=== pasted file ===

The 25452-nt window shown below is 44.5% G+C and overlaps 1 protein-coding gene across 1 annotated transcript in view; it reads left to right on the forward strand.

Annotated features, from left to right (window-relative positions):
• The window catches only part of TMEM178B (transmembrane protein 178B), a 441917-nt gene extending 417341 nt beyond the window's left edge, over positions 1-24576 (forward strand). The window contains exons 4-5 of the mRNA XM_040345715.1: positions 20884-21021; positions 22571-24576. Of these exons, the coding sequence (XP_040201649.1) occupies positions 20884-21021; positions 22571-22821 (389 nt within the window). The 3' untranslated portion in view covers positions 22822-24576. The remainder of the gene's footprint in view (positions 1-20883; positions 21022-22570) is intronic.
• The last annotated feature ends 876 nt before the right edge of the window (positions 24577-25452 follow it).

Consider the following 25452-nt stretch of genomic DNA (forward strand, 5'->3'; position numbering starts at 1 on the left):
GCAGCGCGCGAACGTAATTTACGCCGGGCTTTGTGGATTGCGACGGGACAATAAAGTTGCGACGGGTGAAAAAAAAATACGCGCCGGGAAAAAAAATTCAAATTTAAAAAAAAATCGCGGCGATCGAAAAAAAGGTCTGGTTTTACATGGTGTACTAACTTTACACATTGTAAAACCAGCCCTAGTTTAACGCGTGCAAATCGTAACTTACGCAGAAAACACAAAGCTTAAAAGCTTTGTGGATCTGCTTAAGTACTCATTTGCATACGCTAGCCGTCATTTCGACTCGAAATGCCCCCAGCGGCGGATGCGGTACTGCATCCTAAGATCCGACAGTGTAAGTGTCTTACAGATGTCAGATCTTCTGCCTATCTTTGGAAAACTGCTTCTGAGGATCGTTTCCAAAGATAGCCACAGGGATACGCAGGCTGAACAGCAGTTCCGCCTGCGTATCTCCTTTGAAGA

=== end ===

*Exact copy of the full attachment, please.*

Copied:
The 25452-nt window shown below is 44.5% G+C and overlaps 1 protein-coding gene across 1 annotated transcript in view; it reads left to right on the forward strand.

Annotated features, from left to right (window-relative positions):
• The window catches only part of TMEM178B (transmembrane protein 178B), a 441917-nt gene extending 417341 nt beyond the window's left edge, over positions 1-24576 (forward strand). The window contains exons 4-5 of the mRNA XM_040345715.1: positions 20884-21021; positions 22571-24576. Of these exons, the coding sequence (XP_040201649.1) occupies positions 20884-21021; positions 22571-22821 (389 nt within the window). The 3' untranslated portion in view covers positions 22822-24576. The remainder of the gene's footprint in view (positions 1-20883; positions 21022-22570) is intronic.
• The last annotated feature ends 876 nt before the right edge of the window (positions 24577-25452 follow it).

Consider the following 25452-nt stretch of genomic DNA (forward strand, 5'->3'; position numbering starts at 1 on the left):
GCAGCGCGCGAACGTAATTTACGCCGGGCTTTGTGGATTGCGACGGGACAATAAAGTTGCGACGGGTGAAAAAAAAATACGCGCCGGGAAAAAAAATTCAAATTTAAAAAAAAATCGCGGCGATCGAAAAAAAGGTCTGGTTTTACATGGTGTACTAACTTTACACATTGTAAAACCAGCCCTAGTTTAACGCGTGCAAATCGTAACTTACGCAGAAAACACAAAGCTTAAAAGCTTTGTGGATCTGCTTAAGTACTCATTTGCATACGCTAGCCGTCATTTCGACTCGAAATGCCCCCAGCGGCGGATGCGGTACTGCATCCTAAGATCCGACAGTGTAAGTGTCTTACAGATGTCAGATCTTCTGCCTATCTTTGGAAAACTGCTTCTGAGGATCGTTTCCAAAGATAGCCACAGGGATACGCAGGCTGAACAGCAGTTCCGCCTGCGTATCTCCTTTGAAGA